Minor-league hockey all-star games, first and foremost, are designed to showcase top young talent on the ice. And for a handful of lucky players, the event might even serve as a springboard to a shot at the next level.
Maybe the East Coast Hockey League All-Star Game tonight at Alltel Arena in North Little Rock, Ark., will provide that break for Augusta Lynx forward Jonas Soling and defenseman Likit Andersson, who were voted to the Southern Conference squad last month.
The 22-year-old Soling, who is third on the team in scoring with 46 points on 26 goals and 20 assists, will make his second ECHL all-star appearance in three seasons with the Lynx.
Andersson, 27, is among the league leaders in scoring among defensemen with 32 points on five goals and 27 assists. This will be his first all-star game appearance at any level.
But perhaps the biggest break of all awaits Augusta's other all-star representative, the one who's been calling the shots for Lynx fans the past three seasons.
Three years after giving up a law career to chase his dream, Lynx play-by-play voice Jerry Canaan will make his debut on national television as a rinkside reporter for the ESPN2 broadcast of the all-star game.
Canaan will work with ESPN2 hockey commentators Dave Ryan and former NHL coach Barry Melrose. The game will be broadcast on tape at 1 p.m. Wednesday. According to the ECHL, the broadcast will be seen in more than 65 million households.
"It's a wonderful opportunity," said the 35-year-old Canaan, who was chosen by producers at ESPN, beating out ECHL broadcasters who sent in audition tapes in November. "I don't know how or why they ended picking me or if it will ever lead to anything. But it definitely validates the decision to give (broadcasting) a shot."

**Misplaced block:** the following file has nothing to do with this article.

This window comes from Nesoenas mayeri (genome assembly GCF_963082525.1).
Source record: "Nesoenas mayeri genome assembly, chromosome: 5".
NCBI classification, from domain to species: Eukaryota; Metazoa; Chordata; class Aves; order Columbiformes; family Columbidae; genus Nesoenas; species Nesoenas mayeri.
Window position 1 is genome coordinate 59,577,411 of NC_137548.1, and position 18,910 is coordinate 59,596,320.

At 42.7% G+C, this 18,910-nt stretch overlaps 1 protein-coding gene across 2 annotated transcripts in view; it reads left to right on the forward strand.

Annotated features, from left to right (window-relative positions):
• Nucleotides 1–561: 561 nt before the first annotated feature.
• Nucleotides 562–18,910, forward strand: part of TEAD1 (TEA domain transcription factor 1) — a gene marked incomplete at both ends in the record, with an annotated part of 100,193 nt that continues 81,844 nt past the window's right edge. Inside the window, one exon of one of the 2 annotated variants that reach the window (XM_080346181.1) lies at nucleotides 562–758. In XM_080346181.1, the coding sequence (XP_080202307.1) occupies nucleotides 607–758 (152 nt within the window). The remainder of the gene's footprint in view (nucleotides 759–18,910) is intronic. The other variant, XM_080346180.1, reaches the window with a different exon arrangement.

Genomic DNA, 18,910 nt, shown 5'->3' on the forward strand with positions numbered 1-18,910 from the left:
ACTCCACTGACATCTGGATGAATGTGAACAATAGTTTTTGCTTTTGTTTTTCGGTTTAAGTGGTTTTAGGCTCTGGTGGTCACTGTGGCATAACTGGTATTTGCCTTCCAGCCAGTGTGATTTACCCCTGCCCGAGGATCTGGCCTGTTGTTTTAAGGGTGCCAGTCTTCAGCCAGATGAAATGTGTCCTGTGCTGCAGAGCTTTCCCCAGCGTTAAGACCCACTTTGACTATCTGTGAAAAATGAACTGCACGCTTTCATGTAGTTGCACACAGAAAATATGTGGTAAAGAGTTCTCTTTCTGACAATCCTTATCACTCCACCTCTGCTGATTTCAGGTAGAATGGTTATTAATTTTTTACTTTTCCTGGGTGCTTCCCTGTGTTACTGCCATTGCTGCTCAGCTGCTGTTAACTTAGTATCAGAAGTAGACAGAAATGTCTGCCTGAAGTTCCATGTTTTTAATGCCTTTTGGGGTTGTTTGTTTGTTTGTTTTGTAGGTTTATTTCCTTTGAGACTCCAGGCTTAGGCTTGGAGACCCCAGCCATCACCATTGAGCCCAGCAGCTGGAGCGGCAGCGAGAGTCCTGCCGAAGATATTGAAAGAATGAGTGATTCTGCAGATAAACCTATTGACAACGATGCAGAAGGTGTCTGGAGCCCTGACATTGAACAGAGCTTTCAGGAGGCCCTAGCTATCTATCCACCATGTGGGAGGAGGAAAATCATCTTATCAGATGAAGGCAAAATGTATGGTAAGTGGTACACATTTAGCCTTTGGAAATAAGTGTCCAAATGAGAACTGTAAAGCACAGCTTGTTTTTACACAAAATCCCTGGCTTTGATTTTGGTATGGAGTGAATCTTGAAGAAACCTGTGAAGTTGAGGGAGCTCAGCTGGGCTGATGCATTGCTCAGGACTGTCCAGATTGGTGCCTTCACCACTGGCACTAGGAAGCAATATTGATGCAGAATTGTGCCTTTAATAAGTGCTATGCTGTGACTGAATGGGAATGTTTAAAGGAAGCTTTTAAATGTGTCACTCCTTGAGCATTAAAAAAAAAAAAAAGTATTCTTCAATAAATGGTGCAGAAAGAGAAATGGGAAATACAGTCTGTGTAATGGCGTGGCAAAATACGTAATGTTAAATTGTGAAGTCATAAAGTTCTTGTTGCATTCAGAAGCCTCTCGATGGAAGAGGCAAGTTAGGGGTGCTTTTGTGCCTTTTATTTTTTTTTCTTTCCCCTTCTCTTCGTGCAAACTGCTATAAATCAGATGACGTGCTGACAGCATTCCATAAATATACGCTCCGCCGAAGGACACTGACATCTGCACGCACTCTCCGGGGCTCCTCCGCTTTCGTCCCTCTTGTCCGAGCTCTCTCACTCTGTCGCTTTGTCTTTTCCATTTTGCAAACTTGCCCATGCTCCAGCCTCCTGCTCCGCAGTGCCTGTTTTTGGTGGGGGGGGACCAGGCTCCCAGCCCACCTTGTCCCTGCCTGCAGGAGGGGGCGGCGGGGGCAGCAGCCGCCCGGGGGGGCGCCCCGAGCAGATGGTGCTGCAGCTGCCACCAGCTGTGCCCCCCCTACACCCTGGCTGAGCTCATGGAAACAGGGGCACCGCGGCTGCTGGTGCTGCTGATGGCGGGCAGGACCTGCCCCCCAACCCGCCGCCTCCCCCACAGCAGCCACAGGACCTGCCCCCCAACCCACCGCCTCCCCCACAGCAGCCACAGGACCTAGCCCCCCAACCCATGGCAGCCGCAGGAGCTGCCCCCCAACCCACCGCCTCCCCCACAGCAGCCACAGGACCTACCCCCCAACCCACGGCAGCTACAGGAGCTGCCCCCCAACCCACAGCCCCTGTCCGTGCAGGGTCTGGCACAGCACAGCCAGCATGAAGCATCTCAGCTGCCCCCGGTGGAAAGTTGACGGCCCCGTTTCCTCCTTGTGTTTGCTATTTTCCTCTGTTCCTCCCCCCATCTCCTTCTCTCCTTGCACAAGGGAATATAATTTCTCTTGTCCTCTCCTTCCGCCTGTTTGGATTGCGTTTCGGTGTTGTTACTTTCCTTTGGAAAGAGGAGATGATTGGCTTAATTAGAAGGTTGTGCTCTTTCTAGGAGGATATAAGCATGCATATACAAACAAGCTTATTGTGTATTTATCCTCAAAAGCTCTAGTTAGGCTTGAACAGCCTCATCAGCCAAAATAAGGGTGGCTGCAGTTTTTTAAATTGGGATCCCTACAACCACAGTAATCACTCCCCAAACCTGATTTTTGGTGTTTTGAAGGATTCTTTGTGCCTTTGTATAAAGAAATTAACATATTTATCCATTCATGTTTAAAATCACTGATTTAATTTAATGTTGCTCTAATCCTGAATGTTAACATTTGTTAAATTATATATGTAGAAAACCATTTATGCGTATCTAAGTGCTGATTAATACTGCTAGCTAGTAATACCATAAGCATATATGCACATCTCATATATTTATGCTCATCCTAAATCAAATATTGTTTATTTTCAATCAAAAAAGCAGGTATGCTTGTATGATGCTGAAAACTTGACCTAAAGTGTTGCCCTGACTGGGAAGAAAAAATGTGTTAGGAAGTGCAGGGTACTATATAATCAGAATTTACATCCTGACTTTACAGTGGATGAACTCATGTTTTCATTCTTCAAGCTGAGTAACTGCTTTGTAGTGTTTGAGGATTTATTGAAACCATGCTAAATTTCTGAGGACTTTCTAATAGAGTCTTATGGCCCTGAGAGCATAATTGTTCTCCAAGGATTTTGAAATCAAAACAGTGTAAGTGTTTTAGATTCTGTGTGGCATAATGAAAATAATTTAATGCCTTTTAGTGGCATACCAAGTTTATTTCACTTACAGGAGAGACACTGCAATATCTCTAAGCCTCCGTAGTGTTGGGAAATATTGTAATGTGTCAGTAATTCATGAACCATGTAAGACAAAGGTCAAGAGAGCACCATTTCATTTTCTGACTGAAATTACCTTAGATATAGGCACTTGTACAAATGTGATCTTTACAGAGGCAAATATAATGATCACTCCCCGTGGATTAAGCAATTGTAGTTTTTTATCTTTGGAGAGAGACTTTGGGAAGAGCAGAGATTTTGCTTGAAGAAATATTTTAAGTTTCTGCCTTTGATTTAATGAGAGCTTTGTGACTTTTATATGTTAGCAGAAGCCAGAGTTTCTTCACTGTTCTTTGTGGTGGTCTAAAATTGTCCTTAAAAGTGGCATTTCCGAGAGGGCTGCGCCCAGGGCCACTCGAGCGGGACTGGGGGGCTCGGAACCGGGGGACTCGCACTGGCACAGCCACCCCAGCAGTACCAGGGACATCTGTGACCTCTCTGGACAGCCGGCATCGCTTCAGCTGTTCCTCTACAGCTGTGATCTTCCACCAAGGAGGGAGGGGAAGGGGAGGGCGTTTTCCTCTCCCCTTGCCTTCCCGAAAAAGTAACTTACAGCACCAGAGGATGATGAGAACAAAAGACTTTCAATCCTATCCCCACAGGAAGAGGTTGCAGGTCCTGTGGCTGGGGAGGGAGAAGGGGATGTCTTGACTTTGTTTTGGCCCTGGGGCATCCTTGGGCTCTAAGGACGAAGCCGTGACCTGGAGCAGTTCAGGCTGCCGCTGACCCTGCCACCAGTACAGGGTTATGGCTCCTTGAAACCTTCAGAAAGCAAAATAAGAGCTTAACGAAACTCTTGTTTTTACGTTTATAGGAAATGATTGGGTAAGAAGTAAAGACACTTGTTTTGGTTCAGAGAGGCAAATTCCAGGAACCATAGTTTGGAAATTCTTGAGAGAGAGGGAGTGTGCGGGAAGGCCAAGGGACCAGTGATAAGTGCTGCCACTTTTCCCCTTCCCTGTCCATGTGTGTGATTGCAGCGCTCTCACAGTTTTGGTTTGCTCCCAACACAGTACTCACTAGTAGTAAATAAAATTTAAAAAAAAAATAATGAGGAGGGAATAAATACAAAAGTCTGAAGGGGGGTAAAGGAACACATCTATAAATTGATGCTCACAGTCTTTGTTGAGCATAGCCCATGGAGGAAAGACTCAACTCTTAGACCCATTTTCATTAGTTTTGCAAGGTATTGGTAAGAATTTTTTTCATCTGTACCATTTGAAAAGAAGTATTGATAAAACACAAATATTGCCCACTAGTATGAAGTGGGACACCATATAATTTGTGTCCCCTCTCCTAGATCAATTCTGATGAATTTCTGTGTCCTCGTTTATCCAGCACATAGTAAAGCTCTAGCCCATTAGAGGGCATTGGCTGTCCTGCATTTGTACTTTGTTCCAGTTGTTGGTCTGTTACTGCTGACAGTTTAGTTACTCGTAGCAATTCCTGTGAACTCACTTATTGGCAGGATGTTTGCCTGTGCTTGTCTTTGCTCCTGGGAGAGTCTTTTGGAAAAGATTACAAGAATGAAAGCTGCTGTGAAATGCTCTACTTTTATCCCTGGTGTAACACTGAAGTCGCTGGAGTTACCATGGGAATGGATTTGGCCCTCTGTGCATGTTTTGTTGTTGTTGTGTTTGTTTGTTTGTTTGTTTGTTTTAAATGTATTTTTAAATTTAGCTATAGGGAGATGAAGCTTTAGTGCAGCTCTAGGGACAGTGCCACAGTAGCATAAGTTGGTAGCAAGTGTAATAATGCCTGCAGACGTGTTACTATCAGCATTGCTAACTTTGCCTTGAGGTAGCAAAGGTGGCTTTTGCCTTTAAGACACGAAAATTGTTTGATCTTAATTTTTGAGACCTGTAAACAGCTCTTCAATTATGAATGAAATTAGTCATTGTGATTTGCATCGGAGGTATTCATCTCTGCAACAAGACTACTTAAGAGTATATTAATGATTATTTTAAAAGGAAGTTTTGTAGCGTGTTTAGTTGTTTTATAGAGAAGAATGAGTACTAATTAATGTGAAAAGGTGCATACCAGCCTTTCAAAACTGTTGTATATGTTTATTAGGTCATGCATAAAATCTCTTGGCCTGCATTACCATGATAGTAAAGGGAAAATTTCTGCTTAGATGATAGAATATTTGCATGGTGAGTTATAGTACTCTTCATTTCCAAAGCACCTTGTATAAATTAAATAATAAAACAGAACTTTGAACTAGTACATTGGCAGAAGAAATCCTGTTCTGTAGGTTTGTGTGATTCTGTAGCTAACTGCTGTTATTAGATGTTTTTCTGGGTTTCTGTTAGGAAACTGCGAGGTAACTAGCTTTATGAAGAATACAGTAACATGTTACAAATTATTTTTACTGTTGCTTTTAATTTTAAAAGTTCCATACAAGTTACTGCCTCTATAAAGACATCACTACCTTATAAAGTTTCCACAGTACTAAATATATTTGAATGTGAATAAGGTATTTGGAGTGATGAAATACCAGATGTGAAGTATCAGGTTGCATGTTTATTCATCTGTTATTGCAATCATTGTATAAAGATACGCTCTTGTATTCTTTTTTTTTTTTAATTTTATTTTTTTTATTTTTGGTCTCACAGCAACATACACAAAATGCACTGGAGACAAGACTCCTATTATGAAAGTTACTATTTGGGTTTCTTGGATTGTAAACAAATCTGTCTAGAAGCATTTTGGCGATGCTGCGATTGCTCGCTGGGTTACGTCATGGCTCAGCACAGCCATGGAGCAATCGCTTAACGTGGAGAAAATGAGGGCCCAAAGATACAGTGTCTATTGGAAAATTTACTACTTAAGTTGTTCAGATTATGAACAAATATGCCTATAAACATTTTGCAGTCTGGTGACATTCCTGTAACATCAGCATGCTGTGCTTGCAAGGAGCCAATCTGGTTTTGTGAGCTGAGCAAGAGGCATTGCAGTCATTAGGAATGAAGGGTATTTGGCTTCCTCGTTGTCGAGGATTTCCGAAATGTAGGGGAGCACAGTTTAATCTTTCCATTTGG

It certainly makes all of Canaan's hard work during the season seem worthwhile.
Along with broadcasting games and serving as the team's director of public relations, Canaan handles countless other tasks for the Lynx that generally go unnoticed by fans and local media.
His commitment to giving Lynx fans a quality radio broadcast 72 nights a year, though, doesn't go unnoticed.
"You can say I'm biased, but I know that I am not alone in saying that Jerry Canaan is the best in the league," said Lynx general manager Paul Gamsby, who hired Canaan in 1998 after being hounded by the persistent litigator. "He's good enough to be calling games in the NHL. I'll hate to lose him, but I also hope he gets that opportunity, if that's what he wants to do."
How far Canaan has come in a short time is truly amazing. Before he joined the Lynx, his only broadcasting experience was doing intermission reports and occasional play-by-play for the ECHL's Richmond (Va.) Renegades.
Before that, Canaan was an attorney, working in the litigation, sports and entertainment division of a Richmond law firm.
"Of all the people (ESPN) could have hired, I'm lucky they hired me," Canaan said. "There's a lot of talented guys in this league with seniority over me, so I feel very fortunate. I guess even a blind squirrel finds a nut sometimes."
Reach Rob Mueller at (706) 823-3425 or email@example.com.
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